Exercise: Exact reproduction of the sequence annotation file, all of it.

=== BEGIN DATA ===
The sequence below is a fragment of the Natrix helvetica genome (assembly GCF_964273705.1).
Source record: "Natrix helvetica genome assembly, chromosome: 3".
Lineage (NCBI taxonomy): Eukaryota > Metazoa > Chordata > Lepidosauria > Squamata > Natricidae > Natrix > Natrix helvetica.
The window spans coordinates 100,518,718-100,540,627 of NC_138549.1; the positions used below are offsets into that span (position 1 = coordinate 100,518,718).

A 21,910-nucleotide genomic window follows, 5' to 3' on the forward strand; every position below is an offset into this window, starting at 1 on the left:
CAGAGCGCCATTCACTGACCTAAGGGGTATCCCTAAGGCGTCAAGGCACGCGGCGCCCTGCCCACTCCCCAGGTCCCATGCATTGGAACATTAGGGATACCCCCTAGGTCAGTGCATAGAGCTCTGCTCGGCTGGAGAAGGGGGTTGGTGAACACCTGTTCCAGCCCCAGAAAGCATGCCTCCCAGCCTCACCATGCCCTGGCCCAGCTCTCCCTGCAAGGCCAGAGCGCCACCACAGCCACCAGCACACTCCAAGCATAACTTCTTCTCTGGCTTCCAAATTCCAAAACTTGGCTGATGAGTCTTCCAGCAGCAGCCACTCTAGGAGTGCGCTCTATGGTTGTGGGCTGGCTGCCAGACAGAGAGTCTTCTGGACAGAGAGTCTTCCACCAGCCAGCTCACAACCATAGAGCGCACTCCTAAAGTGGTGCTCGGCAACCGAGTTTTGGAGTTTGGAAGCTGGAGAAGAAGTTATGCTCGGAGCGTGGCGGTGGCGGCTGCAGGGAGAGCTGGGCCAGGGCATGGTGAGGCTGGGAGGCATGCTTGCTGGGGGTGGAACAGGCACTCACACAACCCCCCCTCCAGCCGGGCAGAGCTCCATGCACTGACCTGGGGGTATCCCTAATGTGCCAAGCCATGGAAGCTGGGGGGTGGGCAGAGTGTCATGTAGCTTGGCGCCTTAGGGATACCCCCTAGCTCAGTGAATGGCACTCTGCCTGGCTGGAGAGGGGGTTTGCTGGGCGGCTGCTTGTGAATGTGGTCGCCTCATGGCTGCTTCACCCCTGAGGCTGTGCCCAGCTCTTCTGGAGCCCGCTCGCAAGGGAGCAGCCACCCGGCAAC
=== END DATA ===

The sequence below is a fragment of the Natrix helvetica genome (assembly GCF_964273705.1).
Source record: "Natrix helvetica genome assembly, chromosome: 3".
Lineage (NCBI taxonomy): Eukaryota > Metazoa > Chordata > Lepidosauria > Squamata > Natricidae > Natrix > Natrix helvetica.
The window spans coordinates 100,518,718-100,540,627 of NC_138549.1; the positions used below are offsets into that span (position 1 = coordinate 100,518,718).

A 21,910-nucleotide genomic window follows, 5' to 3' on the forward strand; every position below is an offset into this window, starting at 1 on the left:
CAGAGCGCCATTCACTGACCTAAGGGGTATCCCTAAGGCGTCAAGGCACGCGGCGCCCTGCCCACTCCCCAGGTCCCATGCATTGGAACATTAGGGATACCCCCTAGGTCAGTGCATAGAGCTCTGCTCGGCTGGAGAAGGGGGTTGGTGAACACCTGTTCCAGCCCCAGAAAGCATGCCTCCCAGCCTCACCATGCCCTGGCCCAGCTCTCCCTGCAAGGCCAGAGCGCCACCACAGCCACCAGCACACTCCAAGCATAACTTCTTCTCTGGCTTCCAAATTCCAAAACTTGGCTGATGAGTCTTCCAGCAGCAGCCACTCTAGGAGTGCGCTCTATGGTTGTGGGCTGGCTGCCAGACAGAGAGTCTTCTGGACAGAGAGTCTTCCACCAGCCAGCTCACAACCATAGAGCGCACTCCTAAAGTGGTGCTCGGCAACCGAGTTTTGGAGTTTGGAAGCTGGAGAAGAAGTTATGCTCGGAGCGTGGCGGTGGCGGCTGCAGGGAGAGCTGGGCCAGGGCATGGTGAGGCTGGGAGGCATGCTTGCTGGGGGTGGAACAGGCACTCACACAACCCCCCCTCCAGCCGGGCAGAGCTCCATGCACTGACCTGGGGGTATCCCTAATGTGCCAAGCCATGGAAGCTGGGGGGTGGGCAGAGTGTCATGTAGCTTGGCGCCTTAGGGATACCCCCTAGCTCAGTGAATGGCACTCTGCCTGGCTGGAGAGGGGGTTTGCTGGGCGGCTGCTTGTGAATGTGGTCGCCTCATGGCTGCTTCACCCCTGAGGCTGTGCCCAGCTCTTCTGGAGCCCGCTCGCAAGGGAGCAGCCACCCGGCAAC